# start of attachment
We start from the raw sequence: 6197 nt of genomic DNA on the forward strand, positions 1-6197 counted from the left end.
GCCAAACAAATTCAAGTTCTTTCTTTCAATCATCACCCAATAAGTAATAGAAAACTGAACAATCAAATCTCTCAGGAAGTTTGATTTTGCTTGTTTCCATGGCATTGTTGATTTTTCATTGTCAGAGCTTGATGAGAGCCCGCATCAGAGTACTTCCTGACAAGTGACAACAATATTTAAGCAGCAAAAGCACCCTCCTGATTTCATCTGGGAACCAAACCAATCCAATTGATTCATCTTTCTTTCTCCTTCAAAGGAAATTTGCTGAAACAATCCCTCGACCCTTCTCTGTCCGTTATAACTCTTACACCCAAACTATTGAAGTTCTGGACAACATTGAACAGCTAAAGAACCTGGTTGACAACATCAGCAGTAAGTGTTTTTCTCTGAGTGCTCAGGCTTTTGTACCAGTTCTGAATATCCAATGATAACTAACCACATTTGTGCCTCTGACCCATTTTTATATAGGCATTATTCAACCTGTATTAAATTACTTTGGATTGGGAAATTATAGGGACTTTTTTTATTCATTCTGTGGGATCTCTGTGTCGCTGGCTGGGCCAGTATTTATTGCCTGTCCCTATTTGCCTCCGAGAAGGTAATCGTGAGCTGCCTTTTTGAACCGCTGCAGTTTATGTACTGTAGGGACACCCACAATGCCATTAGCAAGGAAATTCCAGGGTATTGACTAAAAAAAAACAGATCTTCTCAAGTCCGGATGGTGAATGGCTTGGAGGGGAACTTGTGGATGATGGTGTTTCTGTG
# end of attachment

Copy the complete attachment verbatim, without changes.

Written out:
We start from the raw sequence: 6197 nt of genomic DNA on the forward strand, positions 1-6197 counted from the left end.
GCCAAACAAATTCAAGTTCTTTCTTTCAATCATCACCCAATAAGTAATAGAAAACTGAACAATCAAATCTCTCAGGAAGTTTGATTTTGCTTGTTTCCATGGCATTGTTGATTTTTCATTGTCAGAGCTTGATGAGAGCCCGCATCAGAGTACTTCCTGACAAGTGACAACAATATTTAAGCAGCAAAAGCACCCTCCTGATTTCATCTGGGAACCAAACCAATCCAATTGATTCATCTTTCTTTCTCCTTCAAAGGAAATTTGCTGAAACAATCCCTCGACCCTTCTCTGTCCGTTATAACTCTTACACCCAAACTATTGAAGTTCTGGACAACATTGAACAGCTAAAGAACCTGGTTGACAACATCAGCAGTAAGTGTTTTTCTCTGAGTGCTCAGGCTTTTGTACCAGTTCTGAATATCCAATGATAACTAACCACATTTGTGCCTCTGACCCATTTTTATATAGGCATTATTCAACCTGTATTAAATTACTTTGGATTGGGAAATTATAGGGACTTTTTTTATTCATTCTGTGGGATCTCTGTGTCGCTGGCTGGGCCAGTATTTATTGCCTGTCCCTATTTGCCTCCGAGAAGGTAATCGTGAGCTGCCTTTTTGAACCGCTGCAGTTTATGTACTGTAGGGACACCCACAATGCCATTAGCAAGGAAATTCCAGGGTATTGACTAAAAAAAAACAGATCTTCTCAAGTCCGGATGGTGAATGGCTTGGAGGGGAACTTGTGGATGATGGTGTTTCTGTG